Patients with a rare chronic liver disease have new reason for hope thanks to the launch of a first-of-its-kind center at Brigham and Women’s Hospital aimed at identifying and pursuing life-saving treatments.

The Resneck Family Center for Primary Sclerosing Cholangitis Research will take a multidisciplinary approach to finding the root causes and treatment pathways for the liver disease it’s named for. Funded by a transformative grant from Frank and Barbara Resneck, the center’s ultimate goal is to find an alternative for the sole treatment, currently liver transplant, for the disease impacting 30,000 U.S. patients. Though causes of primary sclerosing cholangitis aren’t entirely clear, it’s linked to ulcerative colitis in up to 80 percent of patients—and ultimately leads to cirrhosis and liver failure.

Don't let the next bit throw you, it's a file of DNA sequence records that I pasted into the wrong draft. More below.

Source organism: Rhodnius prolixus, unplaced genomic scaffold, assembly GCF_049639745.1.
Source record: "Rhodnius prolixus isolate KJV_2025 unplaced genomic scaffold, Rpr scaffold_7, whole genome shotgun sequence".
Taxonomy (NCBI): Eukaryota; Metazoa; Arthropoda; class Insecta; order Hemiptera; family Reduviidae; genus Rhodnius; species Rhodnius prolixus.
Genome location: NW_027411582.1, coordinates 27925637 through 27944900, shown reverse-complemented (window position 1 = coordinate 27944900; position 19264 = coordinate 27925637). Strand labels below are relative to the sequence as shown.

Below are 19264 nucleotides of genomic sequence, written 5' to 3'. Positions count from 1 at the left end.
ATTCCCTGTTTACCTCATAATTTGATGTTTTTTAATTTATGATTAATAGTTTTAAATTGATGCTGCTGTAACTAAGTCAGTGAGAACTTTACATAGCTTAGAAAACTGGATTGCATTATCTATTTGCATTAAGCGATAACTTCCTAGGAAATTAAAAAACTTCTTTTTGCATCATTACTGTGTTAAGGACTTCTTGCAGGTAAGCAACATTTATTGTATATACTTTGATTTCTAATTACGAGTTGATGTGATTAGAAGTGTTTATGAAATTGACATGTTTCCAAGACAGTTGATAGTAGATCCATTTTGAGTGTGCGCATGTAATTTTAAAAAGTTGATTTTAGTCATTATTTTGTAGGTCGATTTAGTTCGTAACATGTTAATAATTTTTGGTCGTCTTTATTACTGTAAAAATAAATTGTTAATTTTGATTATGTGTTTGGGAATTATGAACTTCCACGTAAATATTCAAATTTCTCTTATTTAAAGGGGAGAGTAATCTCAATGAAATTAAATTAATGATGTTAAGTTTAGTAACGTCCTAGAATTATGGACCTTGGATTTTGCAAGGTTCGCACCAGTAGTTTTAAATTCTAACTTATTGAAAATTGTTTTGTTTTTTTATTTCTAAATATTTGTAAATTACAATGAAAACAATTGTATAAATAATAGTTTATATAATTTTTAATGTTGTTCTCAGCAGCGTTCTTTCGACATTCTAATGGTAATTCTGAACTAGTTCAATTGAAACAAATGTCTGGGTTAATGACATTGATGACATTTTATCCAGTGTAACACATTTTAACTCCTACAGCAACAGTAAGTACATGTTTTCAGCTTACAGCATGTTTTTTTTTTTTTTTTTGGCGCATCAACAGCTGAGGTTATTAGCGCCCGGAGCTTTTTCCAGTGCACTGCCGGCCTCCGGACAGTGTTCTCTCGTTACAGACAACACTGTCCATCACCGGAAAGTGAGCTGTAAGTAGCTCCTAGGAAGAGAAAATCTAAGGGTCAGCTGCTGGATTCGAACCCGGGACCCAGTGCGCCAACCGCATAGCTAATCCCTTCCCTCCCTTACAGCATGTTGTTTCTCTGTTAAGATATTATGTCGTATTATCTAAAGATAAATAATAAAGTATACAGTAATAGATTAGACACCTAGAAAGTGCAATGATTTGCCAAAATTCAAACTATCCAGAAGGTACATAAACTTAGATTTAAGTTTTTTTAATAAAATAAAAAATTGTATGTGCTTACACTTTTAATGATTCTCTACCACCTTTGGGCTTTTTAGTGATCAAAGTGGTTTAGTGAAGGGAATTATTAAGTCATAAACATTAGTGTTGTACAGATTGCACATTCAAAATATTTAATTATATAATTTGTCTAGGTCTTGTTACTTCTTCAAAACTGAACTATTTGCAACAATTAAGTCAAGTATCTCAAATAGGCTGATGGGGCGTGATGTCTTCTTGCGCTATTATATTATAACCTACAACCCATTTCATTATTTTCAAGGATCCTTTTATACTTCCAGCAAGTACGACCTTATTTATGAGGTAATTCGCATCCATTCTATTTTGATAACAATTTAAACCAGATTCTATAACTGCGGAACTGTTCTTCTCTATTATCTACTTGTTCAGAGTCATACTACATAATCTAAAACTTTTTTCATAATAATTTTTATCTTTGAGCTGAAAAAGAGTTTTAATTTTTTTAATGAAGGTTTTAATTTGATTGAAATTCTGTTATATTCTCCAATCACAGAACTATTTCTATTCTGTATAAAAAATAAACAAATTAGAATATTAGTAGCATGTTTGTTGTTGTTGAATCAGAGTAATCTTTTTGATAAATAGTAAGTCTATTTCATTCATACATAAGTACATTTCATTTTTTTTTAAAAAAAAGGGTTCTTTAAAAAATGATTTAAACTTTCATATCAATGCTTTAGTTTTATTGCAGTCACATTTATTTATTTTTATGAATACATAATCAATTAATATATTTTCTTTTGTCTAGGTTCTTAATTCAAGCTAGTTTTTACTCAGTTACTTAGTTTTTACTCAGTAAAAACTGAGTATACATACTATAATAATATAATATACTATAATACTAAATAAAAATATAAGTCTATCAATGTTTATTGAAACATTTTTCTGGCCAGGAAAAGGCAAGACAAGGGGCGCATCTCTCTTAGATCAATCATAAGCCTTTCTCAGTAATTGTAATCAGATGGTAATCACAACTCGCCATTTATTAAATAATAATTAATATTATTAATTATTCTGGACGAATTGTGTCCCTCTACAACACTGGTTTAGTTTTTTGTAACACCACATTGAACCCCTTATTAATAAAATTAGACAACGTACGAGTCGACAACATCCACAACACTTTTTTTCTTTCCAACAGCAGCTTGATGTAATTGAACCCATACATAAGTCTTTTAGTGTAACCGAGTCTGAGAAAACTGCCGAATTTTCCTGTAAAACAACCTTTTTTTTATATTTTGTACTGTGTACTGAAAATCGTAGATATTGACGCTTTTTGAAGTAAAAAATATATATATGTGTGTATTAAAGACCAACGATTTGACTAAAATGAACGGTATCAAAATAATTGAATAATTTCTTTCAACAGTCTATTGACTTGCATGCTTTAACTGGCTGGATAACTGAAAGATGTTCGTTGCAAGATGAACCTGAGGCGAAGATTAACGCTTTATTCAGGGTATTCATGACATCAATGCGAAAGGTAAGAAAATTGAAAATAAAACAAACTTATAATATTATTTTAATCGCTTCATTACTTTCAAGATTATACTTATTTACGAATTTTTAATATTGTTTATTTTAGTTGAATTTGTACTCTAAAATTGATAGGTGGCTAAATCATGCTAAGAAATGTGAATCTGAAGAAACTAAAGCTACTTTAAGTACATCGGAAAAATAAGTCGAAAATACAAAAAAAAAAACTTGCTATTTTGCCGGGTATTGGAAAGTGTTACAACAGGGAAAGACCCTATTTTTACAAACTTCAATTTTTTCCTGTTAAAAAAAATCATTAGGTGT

“Research into rare diseases can be challenging, as it is difficult to find enough patients and samples to conduct meaningful trials,” says Josh Korzenik, MD, Center Director. “We can accelerate the timeline for findings that will have the potential to advance therapies for PSC and inform care for other gastrointestinal diseases.”

Read more in The Boston Globe.

Topics: research and discovery, Prevention, Academic Medical Centers

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